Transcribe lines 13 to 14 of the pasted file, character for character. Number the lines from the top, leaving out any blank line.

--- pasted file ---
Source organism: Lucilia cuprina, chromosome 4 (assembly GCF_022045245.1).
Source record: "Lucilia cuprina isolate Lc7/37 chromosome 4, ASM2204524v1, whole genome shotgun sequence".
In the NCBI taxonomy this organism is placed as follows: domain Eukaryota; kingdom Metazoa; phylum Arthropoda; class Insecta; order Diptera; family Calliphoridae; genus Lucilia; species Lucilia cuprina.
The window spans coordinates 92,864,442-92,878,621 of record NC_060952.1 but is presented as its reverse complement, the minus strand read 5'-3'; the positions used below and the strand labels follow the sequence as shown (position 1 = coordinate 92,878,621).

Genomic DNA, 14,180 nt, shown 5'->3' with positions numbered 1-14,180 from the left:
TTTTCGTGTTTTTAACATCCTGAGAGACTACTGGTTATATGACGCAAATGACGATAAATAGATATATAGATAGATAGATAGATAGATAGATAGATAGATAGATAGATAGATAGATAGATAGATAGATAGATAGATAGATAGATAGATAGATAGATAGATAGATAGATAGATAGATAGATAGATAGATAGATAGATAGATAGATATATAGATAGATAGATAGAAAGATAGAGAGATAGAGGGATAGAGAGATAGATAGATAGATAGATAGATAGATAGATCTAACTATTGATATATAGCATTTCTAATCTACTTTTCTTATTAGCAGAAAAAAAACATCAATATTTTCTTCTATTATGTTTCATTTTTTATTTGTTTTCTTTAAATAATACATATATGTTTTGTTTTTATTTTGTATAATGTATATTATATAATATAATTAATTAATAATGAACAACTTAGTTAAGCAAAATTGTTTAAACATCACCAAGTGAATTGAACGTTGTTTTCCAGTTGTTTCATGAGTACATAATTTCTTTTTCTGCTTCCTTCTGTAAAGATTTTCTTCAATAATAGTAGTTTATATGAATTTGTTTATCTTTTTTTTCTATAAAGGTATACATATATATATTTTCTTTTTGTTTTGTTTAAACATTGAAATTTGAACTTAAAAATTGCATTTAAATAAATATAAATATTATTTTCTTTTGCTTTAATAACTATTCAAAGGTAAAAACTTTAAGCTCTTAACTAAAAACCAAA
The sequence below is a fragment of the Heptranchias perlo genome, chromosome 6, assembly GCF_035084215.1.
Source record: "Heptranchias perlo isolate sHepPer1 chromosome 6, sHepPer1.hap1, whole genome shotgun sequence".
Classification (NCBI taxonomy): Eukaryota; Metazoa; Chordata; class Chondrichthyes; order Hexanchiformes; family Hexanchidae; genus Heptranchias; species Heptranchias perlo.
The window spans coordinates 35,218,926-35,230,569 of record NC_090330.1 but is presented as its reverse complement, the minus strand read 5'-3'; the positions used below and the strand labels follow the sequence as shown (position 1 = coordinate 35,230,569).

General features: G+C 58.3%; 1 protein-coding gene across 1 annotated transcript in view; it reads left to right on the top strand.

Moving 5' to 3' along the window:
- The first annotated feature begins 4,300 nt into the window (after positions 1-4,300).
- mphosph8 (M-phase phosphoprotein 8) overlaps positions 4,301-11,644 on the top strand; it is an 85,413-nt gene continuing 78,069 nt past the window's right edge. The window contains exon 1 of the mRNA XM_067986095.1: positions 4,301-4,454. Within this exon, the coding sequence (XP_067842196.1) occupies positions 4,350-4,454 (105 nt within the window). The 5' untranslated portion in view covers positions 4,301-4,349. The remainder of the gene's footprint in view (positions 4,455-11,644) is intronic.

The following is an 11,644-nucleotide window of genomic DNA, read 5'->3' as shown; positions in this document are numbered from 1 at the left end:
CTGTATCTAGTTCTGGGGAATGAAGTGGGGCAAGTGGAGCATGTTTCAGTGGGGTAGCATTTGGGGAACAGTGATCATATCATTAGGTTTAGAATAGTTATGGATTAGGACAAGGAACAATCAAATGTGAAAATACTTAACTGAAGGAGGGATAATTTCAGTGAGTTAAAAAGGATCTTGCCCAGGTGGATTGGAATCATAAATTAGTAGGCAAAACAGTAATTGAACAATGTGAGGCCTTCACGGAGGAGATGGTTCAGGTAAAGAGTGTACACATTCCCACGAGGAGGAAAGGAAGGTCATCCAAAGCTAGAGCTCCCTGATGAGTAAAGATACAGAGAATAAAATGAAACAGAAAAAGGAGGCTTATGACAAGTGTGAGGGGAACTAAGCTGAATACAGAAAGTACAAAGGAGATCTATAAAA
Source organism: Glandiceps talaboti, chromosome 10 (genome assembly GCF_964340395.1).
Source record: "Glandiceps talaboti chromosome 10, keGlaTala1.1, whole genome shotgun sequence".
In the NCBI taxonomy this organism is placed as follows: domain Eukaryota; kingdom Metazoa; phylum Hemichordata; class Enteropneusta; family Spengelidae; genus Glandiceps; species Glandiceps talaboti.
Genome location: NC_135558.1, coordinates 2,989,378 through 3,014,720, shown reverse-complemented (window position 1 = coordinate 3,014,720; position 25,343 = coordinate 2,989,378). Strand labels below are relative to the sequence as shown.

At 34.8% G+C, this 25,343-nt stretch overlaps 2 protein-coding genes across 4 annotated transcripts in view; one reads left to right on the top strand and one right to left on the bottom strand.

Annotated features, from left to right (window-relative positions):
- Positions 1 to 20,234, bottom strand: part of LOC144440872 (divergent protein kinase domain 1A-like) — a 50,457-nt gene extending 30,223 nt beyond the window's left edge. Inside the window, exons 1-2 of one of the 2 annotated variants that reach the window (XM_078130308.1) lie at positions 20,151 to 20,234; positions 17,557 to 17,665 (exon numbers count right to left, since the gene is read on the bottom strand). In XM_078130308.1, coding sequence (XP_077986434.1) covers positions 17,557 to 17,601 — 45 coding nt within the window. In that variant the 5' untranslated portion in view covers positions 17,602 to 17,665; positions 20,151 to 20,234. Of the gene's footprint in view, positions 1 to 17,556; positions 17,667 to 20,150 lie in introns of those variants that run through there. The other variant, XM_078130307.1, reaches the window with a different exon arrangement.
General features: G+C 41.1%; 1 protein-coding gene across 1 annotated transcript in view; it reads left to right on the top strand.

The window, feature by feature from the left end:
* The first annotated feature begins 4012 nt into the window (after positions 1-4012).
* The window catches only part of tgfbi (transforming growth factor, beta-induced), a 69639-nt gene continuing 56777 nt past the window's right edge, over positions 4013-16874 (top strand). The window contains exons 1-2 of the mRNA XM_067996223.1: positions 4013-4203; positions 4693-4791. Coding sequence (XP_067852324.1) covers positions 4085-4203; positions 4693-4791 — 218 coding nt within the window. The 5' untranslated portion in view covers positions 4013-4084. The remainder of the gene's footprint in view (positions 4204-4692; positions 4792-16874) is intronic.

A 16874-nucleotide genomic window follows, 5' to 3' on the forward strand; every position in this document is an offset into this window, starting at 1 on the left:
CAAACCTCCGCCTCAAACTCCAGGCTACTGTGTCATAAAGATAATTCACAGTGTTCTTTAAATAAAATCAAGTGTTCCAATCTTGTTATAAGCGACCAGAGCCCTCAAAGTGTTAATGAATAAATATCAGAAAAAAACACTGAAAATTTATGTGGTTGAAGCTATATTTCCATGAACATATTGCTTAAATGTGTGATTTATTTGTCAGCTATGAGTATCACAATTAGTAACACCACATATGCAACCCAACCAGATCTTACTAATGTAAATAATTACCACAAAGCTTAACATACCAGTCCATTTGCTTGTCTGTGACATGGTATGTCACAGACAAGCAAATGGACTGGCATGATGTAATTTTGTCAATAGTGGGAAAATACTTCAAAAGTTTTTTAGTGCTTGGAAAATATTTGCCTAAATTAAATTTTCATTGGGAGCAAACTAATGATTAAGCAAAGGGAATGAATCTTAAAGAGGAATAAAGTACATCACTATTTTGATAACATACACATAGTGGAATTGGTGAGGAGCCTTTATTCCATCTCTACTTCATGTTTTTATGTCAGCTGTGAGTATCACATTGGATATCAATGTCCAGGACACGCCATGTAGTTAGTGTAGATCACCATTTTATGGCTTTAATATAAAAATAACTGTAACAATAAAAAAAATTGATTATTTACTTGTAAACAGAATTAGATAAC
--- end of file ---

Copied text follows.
- The first annotated feature begins 4,300 nt into the window (after positions 1-4,300).
- mphosph8 (M-phase phosphoprotein 8) overlaps positions 4,301-11,644 on the top strand; it is an 85,413-nt gene continuing 78,069 nt past the window's right edge. The window contains exon 1 of the mRNA XM_067986095.1: positions 4,301-4,454. Within this exon, the coding sequence (XP_067842196.1) occupies positions 4,350-4,454 (105 nt within the window). The 5' untranslated portion in view covers positions 4,301-4,349. The remainder of the gene's footprint in view (positions 4,455-11,644) is intronic.